Going through the Arch of Happiness.



The other side welcomes you as you become one of The Happiest People In The World.



Wildwood has been around for quite a while.
Officially becoming a borough in 1895 its popularity as a seaside resort started at
the same time the Garden State Parkway was being constructed from 1952-56.

Cape May was the previous hot spot at the shore down in the peninsula of New Jersey.

Wildwood Historical Museum has a lot of great old pictures and plenty of tabs with more information.
Check out their "Historical Wildwood Videos" under the "Our Island" tab at the top left.

The Tram Cars used in Wildwood were the ones built for the 1939 Worlds Fair in New York City.
In 1949 Gilbert Ramagosa bought five of them to use on the Boardwalk.
And now they are an iconic part of Wildwood, NJ.

Wikipedia

And another great website called Hometown Wildwood.

However, no one seems to know, or want to share what they know, about how Wildwood got its name !

It was originally named Five Mile Beach. Probably because the island is that long North to South.
1870 - brought about fishermen coming to the island and calling it Anglesea.
1874 - brought about Hereford Inlet Lighthouse, page 18.
1880 - Aaron & Sarah Andrews (whose health brought them here) were shown land by John Burke, a realtor
from Vineland, NJ. They later joined with Nelson Robert, Latimer Baker, and Robert Young, and in 1885
the Holly Beach City Improvement Co. was founded and Holly Beach Borough was incorporated.
1881 - three Burke brothers bought land north of Holly Beach and created the Wildwood Beach Improvement Co.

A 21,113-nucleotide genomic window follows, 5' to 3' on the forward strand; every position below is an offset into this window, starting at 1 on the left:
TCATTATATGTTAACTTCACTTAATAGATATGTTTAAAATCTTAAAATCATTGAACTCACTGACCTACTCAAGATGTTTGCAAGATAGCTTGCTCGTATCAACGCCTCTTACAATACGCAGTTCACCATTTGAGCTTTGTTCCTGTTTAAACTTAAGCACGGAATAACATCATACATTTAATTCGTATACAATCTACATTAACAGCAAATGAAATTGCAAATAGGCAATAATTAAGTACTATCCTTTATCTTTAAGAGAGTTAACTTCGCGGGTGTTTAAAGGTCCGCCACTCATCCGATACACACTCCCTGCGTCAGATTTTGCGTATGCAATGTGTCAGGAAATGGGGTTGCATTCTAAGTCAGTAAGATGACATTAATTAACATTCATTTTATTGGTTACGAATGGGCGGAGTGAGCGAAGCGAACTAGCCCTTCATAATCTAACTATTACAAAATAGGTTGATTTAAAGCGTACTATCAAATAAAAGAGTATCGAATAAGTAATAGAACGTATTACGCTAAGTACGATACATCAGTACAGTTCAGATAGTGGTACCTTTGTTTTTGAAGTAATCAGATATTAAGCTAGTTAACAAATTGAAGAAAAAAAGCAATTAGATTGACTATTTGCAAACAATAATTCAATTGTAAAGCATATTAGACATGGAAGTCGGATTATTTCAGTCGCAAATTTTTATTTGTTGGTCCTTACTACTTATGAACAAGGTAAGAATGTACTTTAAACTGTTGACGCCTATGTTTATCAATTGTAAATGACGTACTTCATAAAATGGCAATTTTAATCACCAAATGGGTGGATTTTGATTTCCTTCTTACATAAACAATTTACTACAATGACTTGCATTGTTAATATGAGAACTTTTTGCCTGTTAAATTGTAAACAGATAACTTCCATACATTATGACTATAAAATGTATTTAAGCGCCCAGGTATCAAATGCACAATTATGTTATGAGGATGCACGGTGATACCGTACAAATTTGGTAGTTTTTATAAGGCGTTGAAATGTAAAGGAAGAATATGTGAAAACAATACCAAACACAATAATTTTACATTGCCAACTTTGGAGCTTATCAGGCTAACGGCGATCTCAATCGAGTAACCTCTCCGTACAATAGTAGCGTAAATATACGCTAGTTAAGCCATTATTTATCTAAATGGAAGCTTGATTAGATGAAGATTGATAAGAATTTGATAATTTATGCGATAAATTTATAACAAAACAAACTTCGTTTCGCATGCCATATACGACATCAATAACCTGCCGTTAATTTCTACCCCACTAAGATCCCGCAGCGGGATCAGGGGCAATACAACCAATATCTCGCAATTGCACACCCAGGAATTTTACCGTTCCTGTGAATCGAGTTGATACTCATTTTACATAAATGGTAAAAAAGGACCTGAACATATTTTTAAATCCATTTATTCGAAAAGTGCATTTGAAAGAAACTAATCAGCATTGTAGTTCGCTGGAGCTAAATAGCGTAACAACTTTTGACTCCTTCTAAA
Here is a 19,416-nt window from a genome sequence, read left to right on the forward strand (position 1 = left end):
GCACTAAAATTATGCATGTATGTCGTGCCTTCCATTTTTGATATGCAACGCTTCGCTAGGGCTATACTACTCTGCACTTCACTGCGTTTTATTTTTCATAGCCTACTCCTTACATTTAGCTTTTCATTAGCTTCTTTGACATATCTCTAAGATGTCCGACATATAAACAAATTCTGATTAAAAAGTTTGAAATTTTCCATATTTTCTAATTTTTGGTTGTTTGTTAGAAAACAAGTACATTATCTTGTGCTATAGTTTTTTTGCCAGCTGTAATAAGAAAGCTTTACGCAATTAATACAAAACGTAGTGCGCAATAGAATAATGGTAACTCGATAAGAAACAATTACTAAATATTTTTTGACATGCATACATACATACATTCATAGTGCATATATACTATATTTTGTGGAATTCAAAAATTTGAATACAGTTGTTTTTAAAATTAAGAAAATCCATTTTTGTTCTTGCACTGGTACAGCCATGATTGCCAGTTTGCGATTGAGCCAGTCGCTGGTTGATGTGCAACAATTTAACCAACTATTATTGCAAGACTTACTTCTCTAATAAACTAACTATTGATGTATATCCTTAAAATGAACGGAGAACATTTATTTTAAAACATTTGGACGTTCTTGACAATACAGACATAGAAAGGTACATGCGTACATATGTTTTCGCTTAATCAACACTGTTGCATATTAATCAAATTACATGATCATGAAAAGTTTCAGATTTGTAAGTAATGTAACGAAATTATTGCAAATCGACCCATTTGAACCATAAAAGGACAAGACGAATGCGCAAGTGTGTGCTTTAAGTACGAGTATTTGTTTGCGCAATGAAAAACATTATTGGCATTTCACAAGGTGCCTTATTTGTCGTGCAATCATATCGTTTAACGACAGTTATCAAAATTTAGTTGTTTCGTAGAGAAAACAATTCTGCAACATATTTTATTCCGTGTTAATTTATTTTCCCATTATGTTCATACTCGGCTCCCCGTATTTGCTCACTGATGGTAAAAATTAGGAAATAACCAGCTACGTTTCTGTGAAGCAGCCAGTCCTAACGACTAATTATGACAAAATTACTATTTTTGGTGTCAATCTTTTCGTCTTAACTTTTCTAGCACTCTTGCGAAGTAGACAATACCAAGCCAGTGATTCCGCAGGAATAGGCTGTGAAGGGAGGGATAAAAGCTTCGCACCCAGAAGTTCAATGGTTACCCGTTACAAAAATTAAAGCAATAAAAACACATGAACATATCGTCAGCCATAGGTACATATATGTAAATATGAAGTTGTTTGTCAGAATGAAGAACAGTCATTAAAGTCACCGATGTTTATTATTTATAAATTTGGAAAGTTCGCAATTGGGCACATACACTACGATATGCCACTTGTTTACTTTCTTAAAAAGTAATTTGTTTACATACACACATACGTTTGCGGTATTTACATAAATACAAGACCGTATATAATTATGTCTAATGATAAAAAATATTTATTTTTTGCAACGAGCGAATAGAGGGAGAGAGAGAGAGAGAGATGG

(Hard to believe this island was covered with trees at one time.)
1900 - The first Boards were laid out right on the sand and 1903 brought the first elevated boardwalk as we know it today.
1912 - Holly Beach and Wildwood companies merged and created Wildwood.

The center of the Boardwalk is close to Schellenger Ave, so I will put that location on my map.

----------

Wildwood Boardwalk @14
__________________
PC + TT

My Thread of Where I've Been: "PC's Adventures in PIctures"

PC-Rider screwed with this post 06-25-2014 at 09:39 AM
PC-Rider is offline   Reply With Quote
Old 06-20-2014, 09:44 AM   #1644
PC-Rider OP
venturer
 
PC-Rider's Avatar
 
Joined: Feb 2009
Location: Souff Jersee
Oddometer: 4,497
Turns out that 1/2 mile of the Boardwalk is actually in North Wildwood.

Yes, they do divide the towns up down here.
And they each have their own unique character.

North Wildwood's Beach Patrol is right at the beach !
Which makes sense of course !



They have several of these old Beach Patrol Life Boats you can sit in for picture opportunities.



The number is for 13th Avenue.
We had other friends staying around in this area so we got together and sat on the beach for a while.



Over the dunes is the beach in North Wildwood.



Looking North.



Looking South.



Wildwood has some of the widest beaches in New Jersey.
You can fit a lot of skin on these sands.

I don't much like the beach.
You get sand everywhere, even if you do not touch it.
I had it on my neck !

Plus I burn pretty easily so I felt like a piece of bacon in a hot frying pan !